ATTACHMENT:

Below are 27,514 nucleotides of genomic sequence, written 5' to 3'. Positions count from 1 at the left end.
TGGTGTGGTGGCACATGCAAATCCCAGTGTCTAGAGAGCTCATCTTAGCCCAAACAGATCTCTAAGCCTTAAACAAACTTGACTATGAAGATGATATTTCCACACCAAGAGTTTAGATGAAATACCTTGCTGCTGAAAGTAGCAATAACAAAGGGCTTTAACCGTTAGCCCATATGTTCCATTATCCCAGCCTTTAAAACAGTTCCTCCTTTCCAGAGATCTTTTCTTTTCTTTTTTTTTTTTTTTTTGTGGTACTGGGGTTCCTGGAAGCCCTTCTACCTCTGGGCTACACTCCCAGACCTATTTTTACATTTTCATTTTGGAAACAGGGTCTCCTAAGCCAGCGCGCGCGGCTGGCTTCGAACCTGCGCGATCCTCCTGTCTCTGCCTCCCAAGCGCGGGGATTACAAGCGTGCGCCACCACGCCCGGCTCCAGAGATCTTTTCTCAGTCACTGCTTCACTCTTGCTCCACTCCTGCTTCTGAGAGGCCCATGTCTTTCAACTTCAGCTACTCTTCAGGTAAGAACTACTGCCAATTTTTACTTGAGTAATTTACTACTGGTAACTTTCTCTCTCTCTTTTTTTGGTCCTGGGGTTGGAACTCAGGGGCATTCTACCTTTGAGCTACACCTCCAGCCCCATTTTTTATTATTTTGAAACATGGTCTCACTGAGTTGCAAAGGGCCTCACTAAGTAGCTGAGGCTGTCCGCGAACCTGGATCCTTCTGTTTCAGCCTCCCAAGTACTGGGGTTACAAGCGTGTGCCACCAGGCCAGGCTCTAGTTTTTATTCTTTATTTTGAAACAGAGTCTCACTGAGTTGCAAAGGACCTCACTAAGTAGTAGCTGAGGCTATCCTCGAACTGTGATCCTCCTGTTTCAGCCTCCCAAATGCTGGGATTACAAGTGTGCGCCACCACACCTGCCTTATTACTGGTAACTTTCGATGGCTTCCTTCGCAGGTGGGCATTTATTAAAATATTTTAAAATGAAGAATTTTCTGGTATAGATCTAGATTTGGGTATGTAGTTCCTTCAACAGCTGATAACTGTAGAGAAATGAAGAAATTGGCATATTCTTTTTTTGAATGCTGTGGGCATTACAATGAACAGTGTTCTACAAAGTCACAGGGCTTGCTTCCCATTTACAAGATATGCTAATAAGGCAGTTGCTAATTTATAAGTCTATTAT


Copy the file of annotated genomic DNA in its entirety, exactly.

Below are 27,514 nucleotides of genomic sequence, written 5' to 3'. Positions count from 1 at the left end.
TGGTGTGGTGGCACATGCAAATCCCAGTGTCTAGAGAGCTCATCTTAGCCCAAACAGATCTCTAAGCCTTAAACAAACTTGACTATGAAGATGATATTTCCACACCAAGAGTTTAGATGAAATACCTTGCTGCTGAAAGTAGCAATAACAAAGGGCTTTAACCGTTAGCCCATATGTTCCATTATCCCAGCCTTTAAAACAGTTCCTCCTTTCCAGAGATCTTTTCTTTTCTTTTTTTTTTTTTTTTTGTGGTACTGGGGTTCCTGGAAGCCCTTCTACCTCTGGGCTACACTCCCAGACCTATTTTTACATTTTCATTTTGGAAACAGGGTCTCCTAAGCCAGCGCGCGCGGCTGGCTTCGAACCTGCGCGATCCTCCTGTCTCTGCCTCCCAAGCGCGGGGATTACAAGCGTGCGCCACCACGCCCGGCTCCAGAGATCTTTTCTCAGTCACTGCTTCACTCTTGCTCCACTCCTGCTTCTGAGAGGCCCATGTCTTTCAACTTCAGCTACTCTTCAGGTAAGAACTACTGCCAATTTTTACTTGAGTAATTTACTACTGGTAACTTTCTCTCTCTCTTTTTTTGGTCCTGGGGTTGGAACTCAGGGGCATTCTACCTTTGAGCTACACCTCCAGCCCCATTTTTTATTATTTTGAAACATGGTCTCACTGAGTTGCAAAGGGCCTCACTAAGTAGCTGAGGCTGTCCGCGAACCTGGATCCTTCTGTTTCAGCCTCCCAAGTACTGGGGTTACAAGCGTGTGCCACCAGGCCAGGCTCTAGTTTTTATTCTTTATTTTGAAACAGAGTCTCACTGAGTTGCAAAGGACCTCACTAAGTAGTAGCTGAGGCTATCCTCGAACTGTGATCCTCCTGTTTCAGCCTCCCAAATGCTGGGATTACAAGTGTGCGCCACCACACCTGCCTTATTACTGGTAACTTTCGATGGCTTCCTTCGCAGGTGGGCATTTATTAAAATATTTTAAAATGAAGAATTTTCTGGTATAGATCTAGATTTGGGTATGTAGTTCCTTCAACAGCTGATAACTGTAGAGAAATGAAGAAATTGGCATATTCTTTTTTTGAATGCTGTGGGCATTACAATGAACAGTGTTCTACAAAGTCACAGGGCTTGCTTCCCATTTACAAGATATGCTAATAAGGCAGTTGCTAATTTATAAGTCTATTAT